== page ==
When you plan to go nymphing be careful what rivers you plan on fishing and check your regulations. Alot of rivers are gear restricted or have restrictions on them for certain times of the year.
I don't agree with this regulation as most flys for nymphing are to small to be effective jigs but you can still do streamer fishing which is actually the same as jigging in some cases depending on your fly but anyway don't use weighted flys or bead heads but you can use sinking line or tips to get your flys down. 80-90% of the time trout are feeding below the surface about 1-1.5 feet above the bottom.
 

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Discussion Starter · #6 ·
thanks for the great ideas guys the websites were really helpful!
Can't wait for the season now!
 

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Great advice guys.

Last year I had some trouble getting a nice brookie to rise for a dry fly in July. As soon as I tied on a nymph he was smashed it, I don't think I had to set the hook.
My favorite would also be the pheasant tail nymph. Like he alluded to before, get some beadheads and nonweighted versions because you need to present the fly at their level.
 

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Great advice guys.

Last year I had some trouble getting a nice brookie to rise for a dry fly in July. As soon as I tied on a nymph he was smashed it, I don't think I had to set the hook.
My favorite would also be the pheasant tail nymph. Like he alluded to before, get some beadheads and nonweighted versions because you need to present the fly at their level.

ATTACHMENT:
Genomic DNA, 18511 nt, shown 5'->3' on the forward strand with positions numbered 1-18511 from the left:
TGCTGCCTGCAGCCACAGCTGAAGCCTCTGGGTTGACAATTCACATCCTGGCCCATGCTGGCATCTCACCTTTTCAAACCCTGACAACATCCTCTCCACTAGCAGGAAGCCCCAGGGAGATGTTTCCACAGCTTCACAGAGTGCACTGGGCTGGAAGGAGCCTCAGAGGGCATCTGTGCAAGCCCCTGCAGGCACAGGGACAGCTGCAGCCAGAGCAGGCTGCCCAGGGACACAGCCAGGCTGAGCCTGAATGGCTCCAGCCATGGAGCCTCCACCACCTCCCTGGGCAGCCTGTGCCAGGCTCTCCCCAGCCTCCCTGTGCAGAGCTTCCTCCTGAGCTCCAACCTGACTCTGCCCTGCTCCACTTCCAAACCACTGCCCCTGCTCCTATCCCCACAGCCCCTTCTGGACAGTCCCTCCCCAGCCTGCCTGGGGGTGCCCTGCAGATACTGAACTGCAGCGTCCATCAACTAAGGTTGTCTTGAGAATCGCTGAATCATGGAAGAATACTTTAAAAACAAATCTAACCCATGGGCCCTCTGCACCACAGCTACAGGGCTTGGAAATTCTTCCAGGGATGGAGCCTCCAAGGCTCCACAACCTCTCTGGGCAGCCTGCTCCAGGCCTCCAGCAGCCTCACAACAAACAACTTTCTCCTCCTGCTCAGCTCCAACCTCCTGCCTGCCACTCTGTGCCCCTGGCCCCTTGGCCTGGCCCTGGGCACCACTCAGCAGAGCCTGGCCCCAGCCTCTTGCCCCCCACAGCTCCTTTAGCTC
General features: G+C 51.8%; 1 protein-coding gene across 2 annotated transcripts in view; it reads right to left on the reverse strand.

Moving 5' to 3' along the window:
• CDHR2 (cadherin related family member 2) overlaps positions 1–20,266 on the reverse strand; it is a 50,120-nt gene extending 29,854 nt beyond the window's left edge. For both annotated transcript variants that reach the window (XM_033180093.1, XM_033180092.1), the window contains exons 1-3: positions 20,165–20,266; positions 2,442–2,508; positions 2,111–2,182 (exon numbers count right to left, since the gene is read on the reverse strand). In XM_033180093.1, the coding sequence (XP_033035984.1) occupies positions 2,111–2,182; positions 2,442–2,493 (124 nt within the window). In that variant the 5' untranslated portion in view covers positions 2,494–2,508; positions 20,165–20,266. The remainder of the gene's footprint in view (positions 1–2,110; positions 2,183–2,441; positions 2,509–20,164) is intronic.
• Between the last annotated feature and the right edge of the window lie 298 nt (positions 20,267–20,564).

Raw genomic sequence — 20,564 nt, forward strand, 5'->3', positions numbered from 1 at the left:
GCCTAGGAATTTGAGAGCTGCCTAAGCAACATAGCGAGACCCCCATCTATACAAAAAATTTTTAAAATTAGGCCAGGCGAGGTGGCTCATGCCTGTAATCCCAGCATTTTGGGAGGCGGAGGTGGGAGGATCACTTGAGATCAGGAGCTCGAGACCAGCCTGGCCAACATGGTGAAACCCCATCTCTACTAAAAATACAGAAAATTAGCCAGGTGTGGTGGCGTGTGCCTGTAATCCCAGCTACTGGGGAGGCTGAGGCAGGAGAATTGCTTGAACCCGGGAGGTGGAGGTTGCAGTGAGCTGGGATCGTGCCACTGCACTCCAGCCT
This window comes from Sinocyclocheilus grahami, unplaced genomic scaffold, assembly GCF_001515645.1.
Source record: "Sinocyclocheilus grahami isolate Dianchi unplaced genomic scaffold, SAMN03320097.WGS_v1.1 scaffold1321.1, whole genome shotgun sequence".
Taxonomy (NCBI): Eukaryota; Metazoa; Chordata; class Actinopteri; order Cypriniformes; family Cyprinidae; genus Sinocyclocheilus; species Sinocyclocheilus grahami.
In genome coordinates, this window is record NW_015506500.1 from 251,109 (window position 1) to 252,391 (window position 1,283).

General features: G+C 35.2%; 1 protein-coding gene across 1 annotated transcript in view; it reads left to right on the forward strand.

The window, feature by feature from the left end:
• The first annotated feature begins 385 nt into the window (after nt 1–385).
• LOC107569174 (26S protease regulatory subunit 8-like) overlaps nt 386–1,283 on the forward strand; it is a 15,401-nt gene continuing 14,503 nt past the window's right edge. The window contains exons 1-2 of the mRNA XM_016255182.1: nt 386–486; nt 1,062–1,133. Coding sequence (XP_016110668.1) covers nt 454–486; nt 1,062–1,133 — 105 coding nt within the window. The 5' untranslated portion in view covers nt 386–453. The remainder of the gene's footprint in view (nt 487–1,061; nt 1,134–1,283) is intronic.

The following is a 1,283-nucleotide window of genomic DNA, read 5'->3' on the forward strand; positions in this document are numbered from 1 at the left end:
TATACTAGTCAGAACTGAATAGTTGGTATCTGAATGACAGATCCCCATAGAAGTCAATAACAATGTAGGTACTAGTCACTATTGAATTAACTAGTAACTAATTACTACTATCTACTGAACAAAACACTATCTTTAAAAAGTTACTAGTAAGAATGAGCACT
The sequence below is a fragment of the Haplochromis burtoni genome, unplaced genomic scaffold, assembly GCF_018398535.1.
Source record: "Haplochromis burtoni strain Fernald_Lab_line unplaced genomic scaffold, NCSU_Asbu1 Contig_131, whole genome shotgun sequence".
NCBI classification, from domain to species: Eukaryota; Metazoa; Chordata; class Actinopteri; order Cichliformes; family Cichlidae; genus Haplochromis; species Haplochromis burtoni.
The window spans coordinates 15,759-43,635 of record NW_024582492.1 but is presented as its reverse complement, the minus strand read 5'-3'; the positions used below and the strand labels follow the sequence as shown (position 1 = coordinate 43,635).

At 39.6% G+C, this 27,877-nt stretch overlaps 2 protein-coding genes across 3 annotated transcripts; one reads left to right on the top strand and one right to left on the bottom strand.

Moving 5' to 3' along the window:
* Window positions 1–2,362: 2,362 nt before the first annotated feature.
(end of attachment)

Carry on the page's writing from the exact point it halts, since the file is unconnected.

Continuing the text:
Most information I've read says that the trout taking flies from the surface makeup only about 10% of feeding trout. Due to the dangers of coming to the surface and availability of other food sources lower in the water column. As well after speaking with a local expert, he also told me that dry flies are mostly a waste of time in this part of the country if you're into catching fish. Are you guys talking about nymphs in contrast to dry surface flies or nymphs instead of other wet flies and dry flies? I personally haven't caught much on a dry fly in the last 3 years but I tie one on if my luck is down every once in a while.
 

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I think they are talking about nymphing compared to drys or wet flys. Nymphing is a little harder to get onto but madaboutfishing is right that most of the feeding activity occurs below the surface but when trout are rising and hitting bugs on the surface that is the way to go. I am mainly a nymphing type of fly fisherman and that means I have one half of a fly box for drys and the other for streamers. My other 4 boxes are all nymphs.

I like to sink my flies down in the rocks sand and dirt. I find I hook up more down there as the fish tend to feed more actively in the bottom 1 1/2 feet of a body of water. Also trout are very territorial and if you can float a fly into their territory they will most likely strike even if it is on the hatch. (it is harder on your gear though and get some fluro tippet material)

Lately I have been tying chironomid (midge) larva and pupa with a few emergers. These little guys (can go very small down to size 26 - 28 hooks but usually around 18) can make up to 80% of a fishes diet and chironomids are actively hatching year round.